Submitted to: Phytopathology
Publication Type: Peer Reviewed Journal
Publication Acceptance Date: July 10, 2006
Publication Date: December 1, 2006
Citation: Wanner, L.A. 2006. A survey of genetic variation in streptomyces isolates causing potato common scab in the united states. Phytopathology. 96(12):1363-1371.
Interpretive Summary: Common scab is a significant and recurring problem for potato growers, reducing the quality and market value of the crop. There are no available chemical controls for the disease. A variety of similar-looking but genetically different soil bacteria have been reported that can cause common scab disease. This study is the first systematic survey of what types of common scab-causing bacteria are found in potato fields in different regions of the United States. Organisms were isolated from scab lesions on field-grown potatoes from Maine, New York, Michigan, Ohio, Wisconsin and Idaho. Half of the organisms in this collection were genetically quite similar, and caused scab disease; this type was found in all six regions. The remaining organisms were more varied in appearance, and represent several genetic groups, including one group that has not been reported previously. In this relatively small survey, regional differences in scab-causing organisms were seen. This information will serve as a baseline for future studies of types and abundance of scab-causing soil bacteria. Information on the evolution and spread of new, potentially better-adapted or more virulent pathogenic strains is useful for scientists developing methods of predicting and managing common scab.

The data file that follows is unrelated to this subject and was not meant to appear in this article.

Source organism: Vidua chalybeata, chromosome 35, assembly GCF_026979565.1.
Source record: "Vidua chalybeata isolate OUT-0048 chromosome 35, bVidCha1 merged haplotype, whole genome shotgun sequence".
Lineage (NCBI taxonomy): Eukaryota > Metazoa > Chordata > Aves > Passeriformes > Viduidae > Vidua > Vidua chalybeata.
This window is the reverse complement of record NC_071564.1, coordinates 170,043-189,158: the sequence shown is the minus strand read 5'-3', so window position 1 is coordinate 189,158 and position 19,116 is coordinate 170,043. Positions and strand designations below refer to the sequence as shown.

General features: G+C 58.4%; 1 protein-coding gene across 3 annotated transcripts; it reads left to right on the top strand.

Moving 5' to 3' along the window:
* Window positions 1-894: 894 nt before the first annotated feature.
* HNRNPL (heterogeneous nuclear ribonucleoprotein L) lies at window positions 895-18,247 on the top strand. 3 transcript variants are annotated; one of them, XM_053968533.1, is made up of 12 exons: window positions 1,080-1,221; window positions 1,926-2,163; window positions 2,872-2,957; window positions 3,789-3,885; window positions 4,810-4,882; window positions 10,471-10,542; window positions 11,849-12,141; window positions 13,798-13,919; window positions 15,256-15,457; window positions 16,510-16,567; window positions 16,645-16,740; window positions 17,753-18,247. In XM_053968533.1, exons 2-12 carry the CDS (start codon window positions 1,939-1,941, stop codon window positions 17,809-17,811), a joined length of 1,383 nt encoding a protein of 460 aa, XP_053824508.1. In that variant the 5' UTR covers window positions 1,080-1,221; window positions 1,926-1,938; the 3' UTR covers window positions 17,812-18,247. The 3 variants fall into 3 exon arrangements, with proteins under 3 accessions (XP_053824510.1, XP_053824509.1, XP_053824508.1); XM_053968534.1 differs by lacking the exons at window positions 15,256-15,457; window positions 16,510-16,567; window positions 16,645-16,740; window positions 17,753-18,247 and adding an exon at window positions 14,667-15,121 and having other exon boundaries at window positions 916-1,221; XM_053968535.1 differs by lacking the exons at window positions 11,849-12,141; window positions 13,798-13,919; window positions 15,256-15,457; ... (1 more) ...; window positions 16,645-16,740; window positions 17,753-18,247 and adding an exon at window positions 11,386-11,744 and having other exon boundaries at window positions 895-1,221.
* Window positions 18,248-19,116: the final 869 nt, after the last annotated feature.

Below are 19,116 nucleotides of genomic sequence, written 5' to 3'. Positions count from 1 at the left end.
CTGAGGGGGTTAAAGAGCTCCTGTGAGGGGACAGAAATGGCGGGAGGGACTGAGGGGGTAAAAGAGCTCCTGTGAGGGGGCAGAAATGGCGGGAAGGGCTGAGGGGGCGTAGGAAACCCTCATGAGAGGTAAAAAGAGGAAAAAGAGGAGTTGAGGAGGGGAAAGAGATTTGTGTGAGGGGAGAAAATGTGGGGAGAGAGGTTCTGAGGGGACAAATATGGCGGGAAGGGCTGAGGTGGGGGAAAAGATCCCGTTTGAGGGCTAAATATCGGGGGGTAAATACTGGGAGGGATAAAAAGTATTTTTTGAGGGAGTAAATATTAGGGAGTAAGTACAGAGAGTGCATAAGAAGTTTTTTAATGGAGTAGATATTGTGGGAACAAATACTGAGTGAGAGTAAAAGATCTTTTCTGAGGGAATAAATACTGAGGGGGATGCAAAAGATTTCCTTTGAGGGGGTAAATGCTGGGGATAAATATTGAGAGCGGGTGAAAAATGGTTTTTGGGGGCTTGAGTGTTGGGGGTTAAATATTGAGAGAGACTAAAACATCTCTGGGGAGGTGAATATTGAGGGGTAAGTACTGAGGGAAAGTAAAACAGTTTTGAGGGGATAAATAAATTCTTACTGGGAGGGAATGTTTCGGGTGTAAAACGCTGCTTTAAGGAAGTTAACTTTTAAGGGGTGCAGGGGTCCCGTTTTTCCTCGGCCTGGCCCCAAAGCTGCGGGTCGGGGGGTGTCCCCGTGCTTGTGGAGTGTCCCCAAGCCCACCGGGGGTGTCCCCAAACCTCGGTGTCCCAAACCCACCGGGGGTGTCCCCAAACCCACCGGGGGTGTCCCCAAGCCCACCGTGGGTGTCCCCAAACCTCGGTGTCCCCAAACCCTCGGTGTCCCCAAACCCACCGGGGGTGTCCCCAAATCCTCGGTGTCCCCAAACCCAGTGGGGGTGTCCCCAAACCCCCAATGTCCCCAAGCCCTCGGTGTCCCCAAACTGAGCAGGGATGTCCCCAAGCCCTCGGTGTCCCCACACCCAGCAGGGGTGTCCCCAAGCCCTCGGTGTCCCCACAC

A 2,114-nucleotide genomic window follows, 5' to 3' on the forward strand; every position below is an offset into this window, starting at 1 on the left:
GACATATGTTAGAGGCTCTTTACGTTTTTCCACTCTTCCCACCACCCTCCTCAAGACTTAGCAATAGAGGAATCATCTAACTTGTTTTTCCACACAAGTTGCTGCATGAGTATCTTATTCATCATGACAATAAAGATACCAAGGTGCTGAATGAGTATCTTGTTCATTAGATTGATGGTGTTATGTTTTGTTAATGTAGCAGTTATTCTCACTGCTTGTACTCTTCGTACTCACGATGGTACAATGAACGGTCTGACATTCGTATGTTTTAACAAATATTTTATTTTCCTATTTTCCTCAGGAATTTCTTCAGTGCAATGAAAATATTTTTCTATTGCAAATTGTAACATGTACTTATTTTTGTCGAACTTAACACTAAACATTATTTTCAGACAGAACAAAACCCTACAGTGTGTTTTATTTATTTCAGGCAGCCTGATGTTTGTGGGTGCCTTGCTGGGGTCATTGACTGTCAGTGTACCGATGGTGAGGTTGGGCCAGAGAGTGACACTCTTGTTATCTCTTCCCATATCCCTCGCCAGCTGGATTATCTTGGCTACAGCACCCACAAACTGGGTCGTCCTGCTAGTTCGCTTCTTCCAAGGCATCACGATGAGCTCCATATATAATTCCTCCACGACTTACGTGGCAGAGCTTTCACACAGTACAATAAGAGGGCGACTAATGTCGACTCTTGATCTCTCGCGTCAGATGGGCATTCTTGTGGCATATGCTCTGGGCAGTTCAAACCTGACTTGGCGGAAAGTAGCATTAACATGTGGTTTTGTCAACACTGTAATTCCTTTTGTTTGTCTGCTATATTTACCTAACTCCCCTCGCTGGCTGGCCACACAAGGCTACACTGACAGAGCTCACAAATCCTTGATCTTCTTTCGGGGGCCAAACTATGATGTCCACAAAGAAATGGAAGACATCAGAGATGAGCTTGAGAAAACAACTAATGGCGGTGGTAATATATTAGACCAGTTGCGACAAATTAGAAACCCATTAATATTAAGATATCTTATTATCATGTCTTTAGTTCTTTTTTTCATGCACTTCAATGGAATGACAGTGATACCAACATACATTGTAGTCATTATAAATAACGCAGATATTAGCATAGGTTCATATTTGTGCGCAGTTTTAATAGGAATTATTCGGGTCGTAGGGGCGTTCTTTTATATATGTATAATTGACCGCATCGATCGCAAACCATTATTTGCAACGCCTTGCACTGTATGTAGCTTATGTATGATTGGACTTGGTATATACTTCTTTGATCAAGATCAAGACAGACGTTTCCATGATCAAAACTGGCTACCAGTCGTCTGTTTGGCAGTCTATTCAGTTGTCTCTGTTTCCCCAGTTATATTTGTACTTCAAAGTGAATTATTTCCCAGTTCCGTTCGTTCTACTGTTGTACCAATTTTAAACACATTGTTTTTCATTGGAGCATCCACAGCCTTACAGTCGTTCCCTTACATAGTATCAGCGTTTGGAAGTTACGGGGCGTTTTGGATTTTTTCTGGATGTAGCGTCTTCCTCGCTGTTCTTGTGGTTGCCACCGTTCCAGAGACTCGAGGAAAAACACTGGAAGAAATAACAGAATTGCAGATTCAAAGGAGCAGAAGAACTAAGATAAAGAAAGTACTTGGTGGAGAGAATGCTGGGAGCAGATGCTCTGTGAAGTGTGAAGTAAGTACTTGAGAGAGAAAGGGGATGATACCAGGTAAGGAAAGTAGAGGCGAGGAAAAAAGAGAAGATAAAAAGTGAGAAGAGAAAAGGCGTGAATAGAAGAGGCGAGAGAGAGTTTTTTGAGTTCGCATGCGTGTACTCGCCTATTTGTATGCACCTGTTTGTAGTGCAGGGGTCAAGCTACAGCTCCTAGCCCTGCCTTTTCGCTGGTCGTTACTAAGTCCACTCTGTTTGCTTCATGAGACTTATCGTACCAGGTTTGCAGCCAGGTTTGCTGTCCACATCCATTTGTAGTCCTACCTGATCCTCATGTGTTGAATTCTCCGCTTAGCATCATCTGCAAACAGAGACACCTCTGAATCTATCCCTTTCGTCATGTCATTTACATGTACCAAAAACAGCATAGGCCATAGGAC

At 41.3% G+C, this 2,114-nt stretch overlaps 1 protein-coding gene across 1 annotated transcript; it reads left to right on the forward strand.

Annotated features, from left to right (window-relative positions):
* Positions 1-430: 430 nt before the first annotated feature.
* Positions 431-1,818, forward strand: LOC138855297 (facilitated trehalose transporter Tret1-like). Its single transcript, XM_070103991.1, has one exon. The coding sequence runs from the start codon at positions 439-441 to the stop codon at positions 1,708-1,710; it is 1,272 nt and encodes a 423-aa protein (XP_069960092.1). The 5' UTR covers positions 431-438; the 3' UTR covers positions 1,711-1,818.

Common scab is a serious disease of potatoes and other root and tuber crops, affecting the quality and market value of the crop. The disease is caused by a genetically complex group of gram positive soil bacteria in the genus Streptomyces. Although common scab occurs wherever potatoes are grown in the world, incidence and severity vary in different locations and years. This paper reports on streptomycetes isolated from scab lesions on field-grown potatoes from Maine, New York, Michigan, Ohio, Wisconsin and Idaho. Isolates were characterized morphologically, and categorized into species groups based on sequence of variable regions in the 16s rRNA gene. The presence of genes associated with the recently described Streptomyces pathogenicity island (PAI) was also determined. About half of the isolates were genetically quite similar based both on features of the PAI and 16s rDNA sequence, grouping with the type strains of both Streptomyces scabiei (syn. S. scabies) and S. europaeiscabiei. They were found in all six regions, and are pathogenic on potato and radish. The remaining isolates included pathogens and non-pathogens. They were more varied in appearance, and represent several genetic groups, including one group that has not been reported previously. Pathogenic isolates lacking one or more gene associated with the PAI were found, although all pathogenic isolates had genes for biosynthesis of the pathogenicity determinant thaxtomin. In this relatively small survey, regional differences in scab-causing streptomycetes were seen. This report provides baseline data on the population genetics of scab-causing streptomycetes in the United States.